Thousands of people up and down the UK volunteer every week. Volunteers help organisations both big and small, and can make a huge difference to their communities. Not all voluntary roles will require a DBS check, and charities have to conform to the same rules as other employers when deciding who needs a certificate. The good news is that volunteers who need a DBS check get their certificates free of charge. The less than great news is that the definition of volunteer isn’t as clear as you might first think.
What is a Volunteer?
Everyone thinks they know what a volunteer is. Volunteers, and the roles they carry out, come in all shapes and forms. When it comes to DBS checks though, there is a strict legal definition set down. According to the Police Act 1997, a volunteer is someone who spends time doing an activity which they are not paid for, and which is to benefit a third party who isn’t related to them. A “third party” could be an individual or group. The law allows volunteers to receive out of pocket expenses for travelling, but anyone who is paid is by definition not a volunteer. In most cases it’s easy to sort out who is a volunteer and who isn’t, but there is plenty of guidance online if you are unsure.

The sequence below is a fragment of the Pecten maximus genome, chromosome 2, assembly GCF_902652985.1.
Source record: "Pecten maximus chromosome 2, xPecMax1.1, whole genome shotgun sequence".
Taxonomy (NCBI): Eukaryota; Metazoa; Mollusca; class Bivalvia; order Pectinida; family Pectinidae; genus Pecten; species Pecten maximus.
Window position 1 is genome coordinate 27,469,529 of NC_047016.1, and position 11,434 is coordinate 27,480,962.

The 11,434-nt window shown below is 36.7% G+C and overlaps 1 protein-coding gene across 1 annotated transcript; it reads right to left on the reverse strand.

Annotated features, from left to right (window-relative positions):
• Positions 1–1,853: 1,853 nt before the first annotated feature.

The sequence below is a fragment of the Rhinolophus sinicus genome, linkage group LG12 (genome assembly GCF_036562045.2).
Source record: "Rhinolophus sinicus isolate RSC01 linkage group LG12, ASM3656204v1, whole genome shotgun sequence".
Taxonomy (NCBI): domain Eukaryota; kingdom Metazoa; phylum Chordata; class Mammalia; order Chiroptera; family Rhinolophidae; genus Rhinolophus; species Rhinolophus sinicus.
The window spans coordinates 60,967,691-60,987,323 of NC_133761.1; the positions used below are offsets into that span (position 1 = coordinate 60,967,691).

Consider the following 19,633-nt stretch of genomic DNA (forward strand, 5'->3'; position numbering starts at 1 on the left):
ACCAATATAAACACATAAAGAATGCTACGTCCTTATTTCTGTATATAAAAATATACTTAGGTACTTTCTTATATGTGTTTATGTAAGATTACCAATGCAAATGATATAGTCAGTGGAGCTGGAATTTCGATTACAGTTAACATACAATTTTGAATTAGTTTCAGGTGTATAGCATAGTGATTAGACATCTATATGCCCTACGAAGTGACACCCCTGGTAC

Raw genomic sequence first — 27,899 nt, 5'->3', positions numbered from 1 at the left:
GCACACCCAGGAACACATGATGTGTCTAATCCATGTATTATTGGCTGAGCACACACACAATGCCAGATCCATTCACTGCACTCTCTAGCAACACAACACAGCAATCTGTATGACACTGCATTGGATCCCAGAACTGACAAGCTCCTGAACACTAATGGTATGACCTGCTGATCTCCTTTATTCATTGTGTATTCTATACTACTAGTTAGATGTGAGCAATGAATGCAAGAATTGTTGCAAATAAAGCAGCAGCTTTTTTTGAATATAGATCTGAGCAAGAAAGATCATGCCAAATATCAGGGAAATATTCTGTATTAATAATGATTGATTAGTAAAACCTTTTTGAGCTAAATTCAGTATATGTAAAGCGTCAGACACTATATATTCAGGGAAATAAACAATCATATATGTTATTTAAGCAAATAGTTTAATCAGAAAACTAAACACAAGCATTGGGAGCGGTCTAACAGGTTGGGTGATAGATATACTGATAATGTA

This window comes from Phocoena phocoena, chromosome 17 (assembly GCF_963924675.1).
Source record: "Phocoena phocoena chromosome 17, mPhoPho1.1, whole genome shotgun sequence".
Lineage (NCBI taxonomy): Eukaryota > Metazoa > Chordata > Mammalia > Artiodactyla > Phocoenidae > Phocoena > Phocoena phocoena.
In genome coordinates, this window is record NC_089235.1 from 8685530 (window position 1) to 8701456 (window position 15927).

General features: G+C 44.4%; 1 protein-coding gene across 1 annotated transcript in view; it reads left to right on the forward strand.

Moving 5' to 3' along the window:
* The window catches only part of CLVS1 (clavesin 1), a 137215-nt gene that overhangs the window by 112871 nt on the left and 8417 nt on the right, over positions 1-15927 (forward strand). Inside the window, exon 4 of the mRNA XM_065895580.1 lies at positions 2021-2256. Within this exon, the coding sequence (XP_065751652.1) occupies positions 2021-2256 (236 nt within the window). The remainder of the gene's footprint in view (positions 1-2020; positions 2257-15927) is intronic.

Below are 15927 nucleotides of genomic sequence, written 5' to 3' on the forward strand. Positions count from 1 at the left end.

Roles Requiring DBS
Not all volunteers will need a DBS check. It all depends very much on the type of work they are doing. Someone working behind the till in a charity shop won’t need a DBS check, as very few other retail workers do. Working with animals doesn’t fall into the definition of “regulated activity”, and neither does standing on the street rattling a collection tin. Only volunteers who are working with children, vulnerable adults or who are in positions of responsibility managing funds will need a certificate. The DBS helpline can advise small voluntary organisations on what sort of checks they should arrange for their volunteers, if any.
One important thing to remember is that only regular volunteers require DBS checks. People who are volunteering at a special event on a “one-off” basis don’t need to be checked. Only someone who is volunteering once a week, or four times a month on average requires a DBS certificate.
DBS Process for Volunteers
Although there is no cost for DBS applications for volunteers, there is no difference in the application process either. The volunteer will first complete the application form with their basic details, address history and date of birth. Then, the applicant has to show a range of identity documents to the person at the voluntary organisation who is managing their DBS application. Finally, the DBS sends the form to the police, who search their database for any crimes or cautions matching the applicant. Certificates are sent through the post to the applicant’s home address. The entire process usually takes around a month, but can be faster or slower in some areas of the country.